Coppell resigns as Reading boss by Alec Kennedy
Steve Coppell has resigned as manager of Reading after the club he has coached for the last five and a half years failed in its quest to secure an immediate return to the Premier League.sports Updated: May 13, 2009 20:39 IST
Steve Coppell has resigned as manager of Reading after the club he has coached for the last five and a half years failed in its quest to secure an immediate return to the Premier League.
Reading were beaten 2-0 defeat at home to Burnley in the second leg of a Championship play-off semi-final on Tuesday, losing the tie 3-0 on aggregate.
The Royals had been on track to clinch automatic promotion to the top flight following relegation last season but they wilted in the last three months of the campaign, largely due to wretched home form.
"Following our exit from the play-offs, I feel it's the best thing, for both the club and myself, for me to leave," Coppell said in a statement released by the club on Wednesday.
The former Manchester United and England winger took charge of Reading in 2003 and guided them to promotion to the Premier League three years later.
The 2006-07 season saw Coppell win plaudits for Reading's passing style as they finished 8th in their first season among the elite, but he could not sustained that success and the Royals dropped back down to the Championship last season.
Coppell, who was out of contract at the end of the season, had been understood to have been contemplating a break from football even if Reading secured promotion and he cut a dejected figure in the immediate aftermath of Tuesday's match.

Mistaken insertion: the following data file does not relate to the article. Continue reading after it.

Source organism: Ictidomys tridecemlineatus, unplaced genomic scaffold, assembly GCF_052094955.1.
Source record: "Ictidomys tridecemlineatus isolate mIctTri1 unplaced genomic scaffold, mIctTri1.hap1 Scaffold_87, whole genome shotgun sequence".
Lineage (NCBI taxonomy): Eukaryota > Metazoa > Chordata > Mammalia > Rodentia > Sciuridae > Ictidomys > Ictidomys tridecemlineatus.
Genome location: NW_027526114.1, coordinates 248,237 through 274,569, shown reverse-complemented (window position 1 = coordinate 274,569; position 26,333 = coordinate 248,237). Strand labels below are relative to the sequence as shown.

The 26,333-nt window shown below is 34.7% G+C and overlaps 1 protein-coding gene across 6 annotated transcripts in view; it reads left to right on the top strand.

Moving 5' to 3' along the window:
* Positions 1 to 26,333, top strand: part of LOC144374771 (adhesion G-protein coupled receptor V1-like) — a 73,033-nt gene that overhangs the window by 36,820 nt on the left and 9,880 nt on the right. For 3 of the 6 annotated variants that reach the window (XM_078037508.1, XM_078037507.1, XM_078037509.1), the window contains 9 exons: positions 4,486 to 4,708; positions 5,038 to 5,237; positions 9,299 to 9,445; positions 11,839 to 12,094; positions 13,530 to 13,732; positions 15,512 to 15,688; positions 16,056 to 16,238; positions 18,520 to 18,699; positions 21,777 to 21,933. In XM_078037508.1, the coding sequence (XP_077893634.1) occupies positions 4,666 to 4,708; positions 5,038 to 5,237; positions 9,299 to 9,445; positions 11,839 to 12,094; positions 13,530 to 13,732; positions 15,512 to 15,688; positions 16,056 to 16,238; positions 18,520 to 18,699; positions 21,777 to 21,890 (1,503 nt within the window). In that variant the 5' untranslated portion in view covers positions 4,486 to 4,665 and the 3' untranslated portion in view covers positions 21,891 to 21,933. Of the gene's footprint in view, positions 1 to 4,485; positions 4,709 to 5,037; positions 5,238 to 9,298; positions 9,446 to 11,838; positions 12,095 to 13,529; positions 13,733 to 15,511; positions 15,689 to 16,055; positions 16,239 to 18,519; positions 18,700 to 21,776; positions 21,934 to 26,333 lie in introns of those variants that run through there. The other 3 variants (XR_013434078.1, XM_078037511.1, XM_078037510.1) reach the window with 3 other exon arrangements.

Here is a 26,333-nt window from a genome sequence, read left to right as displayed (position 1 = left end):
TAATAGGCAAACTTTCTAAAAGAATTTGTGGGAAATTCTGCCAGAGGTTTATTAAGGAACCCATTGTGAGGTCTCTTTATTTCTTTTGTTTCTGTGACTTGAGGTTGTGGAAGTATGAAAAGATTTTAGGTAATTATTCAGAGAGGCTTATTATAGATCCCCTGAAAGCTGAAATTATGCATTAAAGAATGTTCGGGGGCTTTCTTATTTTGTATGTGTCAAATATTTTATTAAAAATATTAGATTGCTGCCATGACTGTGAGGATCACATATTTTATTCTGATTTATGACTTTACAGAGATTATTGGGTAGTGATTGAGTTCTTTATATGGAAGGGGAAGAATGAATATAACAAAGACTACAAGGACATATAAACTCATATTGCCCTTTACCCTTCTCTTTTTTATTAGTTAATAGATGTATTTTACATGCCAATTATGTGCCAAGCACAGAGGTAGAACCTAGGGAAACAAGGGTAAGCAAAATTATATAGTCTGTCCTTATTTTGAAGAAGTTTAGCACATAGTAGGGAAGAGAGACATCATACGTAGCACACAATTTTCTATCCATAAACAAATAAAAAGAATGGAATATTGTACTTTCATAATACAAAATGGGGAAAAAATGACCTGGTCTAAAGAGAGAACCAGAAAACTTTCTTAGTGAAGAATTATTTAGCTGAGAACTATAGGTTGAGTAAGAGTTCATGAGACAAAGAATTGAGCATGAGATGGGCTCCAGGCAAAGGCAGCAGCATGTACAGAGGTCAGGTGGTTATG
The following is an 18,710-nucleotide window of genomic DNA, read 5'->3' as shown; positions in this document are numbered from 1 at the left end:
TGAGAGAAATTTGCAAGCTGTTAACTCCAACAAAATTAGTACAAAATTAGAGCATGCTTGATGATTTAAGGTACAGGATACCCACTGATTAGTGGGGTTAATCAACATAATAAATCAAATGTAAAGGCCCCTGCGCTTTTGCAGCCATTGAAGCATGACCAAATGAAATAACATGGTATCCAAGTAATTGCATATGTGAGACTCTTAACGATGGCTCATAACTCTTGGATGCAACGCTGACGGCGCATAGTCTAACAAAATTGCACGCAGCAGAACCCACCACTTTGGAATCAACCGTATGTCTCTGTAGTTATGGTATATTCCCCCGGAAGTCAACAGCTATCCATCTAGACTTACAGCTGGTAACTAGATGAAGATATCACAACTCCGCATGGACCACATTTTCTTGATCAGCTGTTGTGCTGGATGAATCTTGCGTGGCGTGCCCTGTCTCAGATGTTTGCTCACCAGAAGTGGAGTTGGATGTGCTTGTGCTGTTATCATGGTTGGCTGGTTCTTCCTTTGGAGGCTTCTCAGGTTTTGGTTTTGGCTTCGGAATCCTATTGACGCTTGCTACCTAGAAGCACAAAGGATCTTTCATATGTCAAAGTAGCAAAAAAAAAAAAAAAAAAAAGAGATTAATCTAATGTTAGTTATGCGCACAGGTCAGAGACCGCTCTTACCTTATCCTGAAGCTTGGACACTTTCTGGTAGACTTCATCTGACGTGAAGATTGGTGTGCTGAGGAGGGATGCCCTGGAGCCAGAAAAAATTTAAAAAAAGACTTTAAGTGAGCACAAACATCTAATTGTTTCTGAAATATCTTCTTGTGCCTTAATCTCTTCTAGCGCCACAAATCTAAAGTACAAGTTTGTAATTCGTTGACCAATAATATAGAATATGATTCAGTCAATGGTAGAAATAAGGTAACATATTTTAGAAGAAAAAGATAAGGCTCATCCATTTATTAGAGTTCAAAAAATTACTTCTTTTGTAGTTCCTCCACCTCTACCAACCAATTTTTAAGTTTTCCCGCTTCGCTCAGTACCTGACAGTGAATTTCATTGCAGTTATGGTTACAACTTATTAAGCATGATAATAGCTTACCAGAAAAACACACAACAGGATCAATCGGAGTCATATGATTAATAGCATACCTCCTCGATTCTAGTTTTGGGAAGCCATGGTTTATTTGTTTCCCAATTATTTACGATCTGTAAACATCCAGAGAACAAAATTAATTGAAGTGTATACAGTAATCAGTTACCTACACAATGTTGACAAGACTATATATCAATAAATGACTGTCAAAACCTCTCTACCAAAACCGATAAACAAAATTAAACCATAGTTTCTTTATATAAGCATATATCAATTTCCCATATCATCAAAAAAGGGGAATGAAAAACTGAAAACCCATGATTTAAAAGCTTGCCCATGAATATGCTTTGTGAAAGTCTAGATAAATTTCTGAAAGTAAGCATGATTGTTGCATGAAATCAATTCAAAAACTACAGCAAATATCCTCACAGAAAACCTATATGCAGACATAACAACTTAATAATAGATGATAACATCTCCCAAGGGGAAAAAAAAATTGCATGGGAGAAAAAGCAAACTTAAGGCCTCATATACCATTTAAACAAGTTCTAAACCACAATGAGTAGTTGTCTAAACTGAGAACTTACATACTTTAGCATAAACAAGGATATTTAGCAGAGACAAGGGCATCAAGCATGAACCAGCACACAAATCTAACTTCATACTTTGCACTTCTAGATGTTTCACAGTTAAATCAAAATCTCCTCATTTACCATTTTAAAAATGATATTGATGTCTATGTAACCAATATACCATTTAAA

"I don't think any team has had more chances than us to get promoted," he admitted. "We've gone nine games without a win at home and if we'd won three of them we might be contemplating the Premier League.
"I can't understand our home form and it was something I couldn't solve which is what has cost us promotion. I apologise to the fans. A manager is judged on results and if I feel we have had the opportunities to go up and we haven't done then it's my fault."
Burnley boss Owen Coyle meanwhile warned his squad that they still have a mountain to climb if they are to reach the summit of the Premier League.
The Lancashire club, one of the founding members of the Football League in 1888, have not played in the top tier of English football since 1976.
But they will be back there if they can overcome Sheffield United in the Championship play-off final on May 25 after two stunning second-half goals from Martin Paterson and Steven Thompson here on Tuesday.
Coyle, a Scot who represented Ireland in his playing days, has endured a marathon season in which his side also reached the semi-finals of the League Cup and he made it clear he was determined to finish on a high.
"The prize is a place in the Premier League and that is what everyone wants but there is no place for celebration yet," he said.
"We recognise we have not achieved our goal yet. We have earned ourselves a chance against Sheffield United which will be a formidable hurdle.
"But we have now played 60 games, used the least amount of players in the Championship, our average attendance is in the bottom three, our turnover is in the bottom four but we put ourselves on the line for each other and that is what this team is all about.
"We have gifted individuals but we achieve nothing without our work ethic."
Burnley had to weather a ferocious opening onslaught from Coppell's side on Tuesday night but always looked the more likely winners as Reading failed to unlock the visitors' resolute defence.
Paterson broke the deadlock with a 30-yard strike six minutes after the restart and former Rangers striker Thompson quickly made sure of victory with a fine volley after Graham Alexander's penalty had given the Lancashire club a first-leg advantage.